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Friday, May 20, 2011

A Great Example of Why Public Unions Are A Bad Idea

This Video was meant to be an example of why we need public workers.

Ironically this is a better example of the dangers of Public Unions and the type of power they would have over a city if they threatened to go on strike.

I don't think the creators of this video thought it all the way through.



PioneerPreppy said...

They should have added after the "wall street bankers" credit...

Brought to you by the workers next door.... Who only want to be paid as much as the bankers... but for life using your money.

Robert said...

Yeah, they kind of failed to prove their premise.
Notice that none of the strikers they referred to were non-union workers, giving me the impression that non-union workers are the only one's you can rely on.

Anonymous said...

Veiled threats and class warfare, like the message in this video, will not resonate with the public at large. There’s no legitimate purpose for public unions. Unions were formed to prevent businesses from exploiting workers. Government employers do not engage in exploiting workers because there’s no profit incentive (although there is a general level of poor operating standards). As unions gain a firm grip on the public sector workforce, they increasingly exploit the government (and the workers – who will eventually realize it).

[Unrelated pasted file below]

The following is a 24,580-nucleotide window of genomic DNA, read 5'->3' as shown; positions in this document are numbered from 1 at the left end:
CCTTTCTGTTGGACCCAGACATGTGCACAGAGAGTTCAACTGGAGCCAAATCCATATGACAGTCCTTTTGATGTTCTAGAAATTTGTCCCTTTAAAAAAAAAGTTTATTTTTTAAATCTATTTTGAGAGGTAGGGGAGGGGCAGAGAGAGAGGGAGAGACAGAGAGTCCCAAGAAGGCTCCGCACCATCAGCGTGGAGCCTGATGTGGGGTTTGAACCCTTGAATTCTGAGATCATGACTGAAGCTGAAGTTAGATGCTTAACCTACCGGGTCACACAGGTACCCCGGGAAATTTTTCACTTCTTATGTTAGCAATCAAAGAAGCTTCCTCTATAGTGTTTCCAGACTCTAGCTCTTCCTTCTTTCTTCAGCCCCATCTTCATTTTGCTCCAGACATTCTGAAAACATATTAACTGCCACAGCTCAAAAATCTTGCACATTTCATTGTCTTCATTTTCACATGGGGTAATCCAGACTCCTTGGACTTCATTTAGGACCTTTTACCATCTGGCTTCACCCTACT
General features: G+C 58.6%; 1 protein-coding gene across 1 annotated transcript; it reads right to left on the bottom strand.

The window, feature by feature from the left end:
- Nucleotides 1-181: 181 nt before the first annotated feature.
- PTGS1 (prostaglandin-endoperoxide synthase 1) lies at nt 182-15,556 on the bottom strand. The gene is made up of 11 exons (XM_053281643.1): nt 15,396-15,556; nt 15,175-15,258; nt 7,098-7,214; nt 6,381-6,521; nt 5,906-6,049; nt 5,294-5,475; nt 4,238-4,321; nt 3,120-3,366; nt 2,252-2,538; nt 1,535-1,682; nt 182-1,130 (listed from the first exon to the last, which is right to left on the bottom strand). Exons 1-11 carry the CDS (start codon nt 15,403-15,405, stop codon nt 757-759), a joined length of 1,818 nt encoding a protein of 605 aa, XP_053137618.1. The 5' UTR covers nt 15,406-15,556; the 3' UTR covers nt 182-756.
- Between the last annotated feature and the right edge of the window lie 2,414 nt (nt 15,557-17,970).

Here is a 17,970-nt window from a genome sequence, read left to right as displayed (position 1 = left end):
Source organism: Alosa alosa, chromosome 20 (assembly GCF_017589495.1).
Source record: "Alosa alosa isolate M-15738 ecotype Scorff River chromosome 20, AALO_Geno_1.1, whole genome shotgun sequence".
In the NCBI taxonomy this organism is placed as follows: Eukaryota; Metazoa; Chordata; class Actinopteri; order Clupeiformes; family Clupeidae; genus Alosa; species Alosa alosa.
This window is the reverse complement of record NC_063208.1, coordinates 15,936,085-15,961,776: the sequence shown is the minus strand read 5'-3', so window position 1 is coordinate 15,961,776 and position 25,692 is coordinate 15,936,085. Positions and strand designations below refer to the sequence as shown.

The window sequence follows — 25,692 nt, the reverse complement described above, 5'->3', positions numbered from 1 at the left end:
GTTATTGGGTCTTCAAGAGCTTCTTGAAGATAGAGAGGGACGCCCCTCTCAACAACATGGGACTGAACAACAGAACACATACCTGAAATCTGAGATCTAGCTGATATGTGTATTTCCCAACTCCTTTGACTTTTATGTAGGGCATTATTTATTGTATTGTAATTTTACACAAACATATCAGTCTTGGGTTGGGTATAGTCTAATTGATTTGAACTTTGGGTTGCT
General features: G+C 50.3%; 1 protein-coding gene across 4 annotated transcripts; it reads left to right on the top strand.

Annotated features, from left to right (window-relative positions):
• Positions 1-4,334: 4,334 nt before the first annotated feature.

The government is derelict in its responsibility to prosecute bankers that engage in illegal practices but it certainly doesn’t lend any credibility to public unions.

Anonymous said...

Let us acknowledge the right for all workers to collective bargaining with the limitation that it is a right, but should not be a condition of employment. The results of collective bargaining are often to the detriment of the workers. The UAW got sweetheart deals, and management looking the other way when workers got less and less productive. Result? Check out the nearest lot for Hondas, Nissans and Toyotas, and check out Detroit's dismal streets or available manufacturing space here in Fenton, Missouri.

The public sector is much the same in that the negotiators across the table from the unions are as corrupt, perhaps even more spineless, then those of the Big Three who gave away the store to the UAW. So let us seek legislation that would require public sector contracts be put to the vote of the taxpayers, just as the UAW contracts and member behavior were put to the vote of the car buyer. Unions' and management’s last best offers go on the ballot for a binding vote by the electorate. And, should we feel the politicians charged with representing us have made too generous an offer to the unions, we need only look down the ballot to find the opportunity to throw them out.